A Christian History
Universities, having grown out of cathedral schools, have ever been pillars of the Church. In this country these “seats of learning” are even more bigoted and reactionary than the rest of the ruling class. Here is an example.
There is now being published by the Cambridge University Press, a new work called “The Cambridge Medieval History,” in the words of a familiar advertisement, as a supreme product of a great university. If past experience of a bulkier product from the same source is a guide, copies are already being specially reserved for us, and soon we may expect the postman’s knock to herald the avalanche of Yankee swank inadequately describing its merits. It is not, however, the marriage of medieval thought with bustling methods of advertisement that need concern us here. Perpend.
“The Observer,” an influential Conservative organ, has reviewed the first volume of this eventful history, and some of its remarks are worthy of note. It said:—
“After a glance at the table of contents one is not surprised to find that the hook has a strong theological bias. . . . Whereas Gibbon assailed Christianity with the most subtle reasoning, the present volume assumes (an assumption which the facts of the period show in a peculiar light) that the rise of Christianity was the steady conquest of good over evil: fine theology, doubtless, but a little presumptuous, perhaps, as history. This is seen, too, in the importance given to the actual creed of Christianity as apart from its importance as a political factor or organisation.”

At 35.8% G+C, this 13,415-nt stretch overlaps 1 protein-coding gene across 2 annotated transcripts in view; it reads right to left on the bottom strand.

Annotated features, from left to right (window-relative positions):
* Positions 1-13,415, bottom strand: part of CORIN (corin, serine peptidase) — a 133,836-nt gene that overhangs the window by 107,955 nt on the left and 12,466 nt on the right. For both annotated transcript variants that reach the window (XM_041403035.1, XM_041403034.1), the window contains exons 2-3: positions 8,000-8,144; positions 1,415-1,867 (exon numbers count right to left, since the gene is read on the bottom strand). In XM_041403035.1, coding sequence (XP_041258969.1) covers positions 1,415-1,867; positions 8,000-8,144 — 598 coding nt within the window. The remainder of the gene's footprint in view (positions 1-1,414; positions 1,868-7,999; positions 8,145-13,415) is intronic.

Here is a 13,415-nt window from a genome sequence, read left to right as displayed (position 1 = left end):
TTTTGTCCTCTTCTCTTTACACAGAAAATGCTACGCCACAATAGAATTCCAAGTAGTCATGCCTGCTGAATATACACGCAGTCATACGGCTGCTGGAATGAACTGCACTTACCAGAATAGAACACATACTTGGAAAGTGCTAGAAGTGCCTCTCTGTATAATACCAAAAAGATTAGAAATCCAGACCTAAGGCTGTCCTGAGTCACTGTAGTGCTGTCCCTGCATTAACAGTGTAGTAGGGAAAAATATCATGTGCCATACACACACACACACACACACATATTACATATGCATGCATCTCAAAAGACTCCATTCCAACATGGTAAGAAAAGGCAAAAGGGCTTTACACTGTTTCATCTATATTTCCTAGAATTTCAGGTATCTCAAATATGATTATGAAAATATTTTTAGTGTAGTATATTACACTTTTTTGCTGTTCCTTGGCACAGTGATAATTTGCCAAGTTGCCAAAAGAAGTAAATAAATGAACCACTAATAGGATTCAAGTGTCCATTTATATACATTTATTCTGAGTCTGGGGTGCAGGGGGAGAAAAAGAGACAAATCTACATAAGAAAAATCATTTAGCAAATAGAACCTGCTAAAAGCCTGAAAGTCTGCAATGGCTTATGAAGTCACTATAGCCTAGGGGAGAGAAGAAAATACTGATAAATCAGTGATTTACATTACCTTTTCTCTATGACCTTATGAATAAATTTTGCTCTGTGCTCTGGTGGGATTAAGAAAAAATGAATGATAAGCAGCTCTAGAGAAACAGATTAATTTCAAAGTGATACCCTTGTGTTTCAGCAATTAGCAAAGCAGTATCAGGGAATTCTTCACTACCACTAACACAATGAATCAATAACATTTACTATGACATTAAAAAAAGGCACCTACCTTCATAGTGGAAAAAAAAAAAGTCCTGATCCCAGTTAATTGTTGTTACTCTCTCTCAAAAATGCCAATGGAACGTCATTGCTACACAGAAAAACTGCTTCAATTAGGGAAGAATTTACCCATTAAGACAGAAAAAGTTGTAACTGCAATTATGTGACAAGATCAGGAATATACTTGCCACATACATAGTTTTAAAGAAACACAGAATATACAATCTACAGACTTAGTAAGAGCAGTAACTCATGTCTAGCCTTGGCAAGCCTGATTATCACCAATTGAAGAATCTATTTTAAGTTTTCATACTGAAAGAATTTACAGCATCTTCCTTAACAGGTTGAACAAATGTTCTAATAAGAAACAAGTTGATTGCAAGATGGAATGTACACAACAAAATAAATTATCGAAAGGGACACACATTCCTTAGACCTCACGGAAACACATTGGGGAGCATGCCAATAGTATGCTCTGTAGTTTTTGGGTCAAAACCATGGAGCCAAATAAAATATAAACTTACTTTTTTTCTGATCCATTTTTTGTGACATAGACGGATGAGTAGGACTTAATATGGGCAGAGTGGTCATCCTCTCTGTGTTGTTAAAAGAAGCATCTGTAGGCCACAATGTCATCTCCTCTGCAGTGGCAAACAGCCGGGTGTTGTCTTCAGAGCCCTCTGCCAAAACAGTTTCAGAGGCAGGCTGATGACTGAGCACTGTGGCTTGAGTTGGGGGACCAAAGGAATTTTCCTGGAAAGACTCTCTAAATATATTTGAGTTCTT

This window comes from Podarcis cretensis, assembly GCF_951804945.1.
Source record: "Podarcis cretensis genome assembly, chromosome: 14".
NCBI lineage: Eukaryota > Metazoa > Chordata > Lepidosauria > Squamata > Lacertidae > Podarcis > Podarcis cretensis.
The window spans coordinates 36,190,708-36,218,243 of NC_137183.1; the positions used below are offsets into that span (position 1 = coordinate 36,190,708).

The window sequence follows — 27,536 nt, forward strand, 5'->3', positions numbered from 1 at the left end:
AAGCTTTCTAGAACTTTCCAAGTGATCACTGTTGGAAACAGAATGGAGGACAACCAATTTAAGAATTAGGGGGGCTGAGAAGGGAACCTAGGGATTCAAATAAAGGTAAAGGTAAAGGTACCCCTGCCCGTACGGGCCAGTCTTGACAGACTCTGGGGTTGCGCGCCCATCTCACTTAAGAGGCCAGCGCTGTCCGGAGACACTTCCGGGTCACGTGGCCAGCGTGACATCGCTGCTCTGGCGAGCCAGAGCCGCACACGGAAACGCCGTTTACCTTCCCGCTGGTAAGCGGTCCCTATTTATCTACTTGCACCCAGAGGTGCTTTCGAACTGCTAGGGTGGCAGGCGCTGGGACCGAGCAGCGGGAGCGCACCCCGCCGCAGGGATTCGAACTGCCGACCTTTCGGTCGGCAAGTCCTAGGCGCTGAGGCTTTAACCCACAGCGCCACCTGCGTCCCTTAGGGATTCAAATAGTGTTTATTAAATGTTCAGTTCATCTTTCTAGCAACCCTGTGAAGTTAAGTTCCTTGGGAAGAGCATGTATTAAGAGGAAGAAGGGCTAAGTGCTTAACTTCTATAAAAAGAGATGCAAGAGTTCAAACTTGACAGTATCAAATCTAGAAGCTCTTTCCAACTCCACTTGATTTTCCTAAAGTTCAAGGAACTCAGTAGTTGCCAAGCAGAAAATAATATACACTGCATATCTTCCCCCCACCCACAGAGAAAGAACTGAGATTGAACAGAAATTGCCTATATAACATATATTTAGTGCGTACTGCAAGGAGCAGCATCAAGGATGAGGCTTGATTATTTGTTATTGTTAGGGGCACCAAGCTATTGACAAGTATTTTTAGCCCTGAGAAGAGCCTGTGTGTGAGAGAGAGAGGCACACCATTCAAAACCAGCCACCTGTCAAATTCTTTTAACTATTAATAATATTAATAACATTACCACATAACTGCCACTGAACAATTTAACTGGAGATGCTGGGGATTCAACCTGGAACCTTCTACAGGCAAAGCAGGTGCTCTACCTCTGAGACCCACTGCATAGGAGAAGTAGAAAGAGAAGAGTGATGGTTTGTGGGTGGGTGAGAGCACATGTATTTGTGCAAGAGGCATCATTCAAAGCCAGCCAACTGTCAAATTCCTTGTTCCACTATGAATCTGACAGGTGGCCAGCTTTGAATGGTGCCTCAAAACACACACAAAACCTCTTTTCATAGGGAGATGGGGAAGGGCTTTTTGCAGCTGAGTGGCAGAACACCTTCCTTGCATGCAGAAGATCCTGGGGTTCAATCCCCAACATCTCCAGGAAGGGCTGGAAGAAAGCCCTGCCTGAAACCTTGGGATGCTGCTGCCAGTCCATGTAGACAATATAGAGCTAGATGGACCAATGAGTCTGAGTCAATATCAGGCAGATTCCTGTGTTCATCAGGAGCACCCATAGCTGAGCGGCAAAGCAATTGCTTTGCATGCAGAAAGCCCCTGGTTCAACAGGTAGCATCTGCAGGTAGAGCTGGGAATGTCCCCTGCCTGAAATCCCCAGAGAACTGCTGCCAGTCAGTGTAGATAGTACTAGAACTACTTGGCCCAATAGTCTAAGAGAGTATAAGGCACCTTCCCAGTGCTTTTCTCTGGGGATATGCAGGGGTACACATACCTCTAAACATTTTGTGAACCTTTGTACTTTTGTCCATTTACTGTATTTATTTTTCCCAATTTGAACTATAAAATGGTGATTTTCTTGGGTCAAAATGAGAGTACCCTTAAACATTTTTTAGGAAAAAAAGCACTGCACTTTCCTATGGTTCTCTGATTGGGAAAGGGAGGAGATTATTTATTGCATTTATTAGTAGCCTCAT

Your theologian is ever the greatest falsifier of history. He writes “history,” invents an Atheist shoemaker, and imagines a death bed scene of a Darwin, with but a single aim —the greater glory of his trade. And “The Observer” goes on to say : —
“It is Professor Gwatkin (The Rev. H. M. Gwatkin, one of the editors) who is the most marked partisan; he writes of ‘the heathens’ with a scornful unction, seen in his description of Constantine’s anxiety to unite Paganism and Christianity. . . . And he writes a little later: ‘After all, Christianity is not a monotheistic philosophy, but a life in Christ,’ a definition which is, of course, clear as sunlight to the initiated, but is the kind of phraseology which is better suited for a British Weekly than for a European History. After all, Christians and not ‘heathens’ scraped the philosopher Hypatia to death with tiles in the church called Caesariitm, A.D 115.”
“In consequence, however, of such ideas as those expressed by Professor Gwatkin, one turns back to the wider view of Gibbon or of Dill with an added recognition of its value. Whatever the influence of religion may be upon individuals, it is generally the authority a nation gives itself for doing what is profitable.”
The Italics are our own.
It would appear that, in the best informed capitalist circles — as distinct from the bigoted medieval obscurantism of the theologians — a dim recognition of the essential truth of the Socialist case against religion cannot be suppressed. Like murder, it will out.
F. C. Watts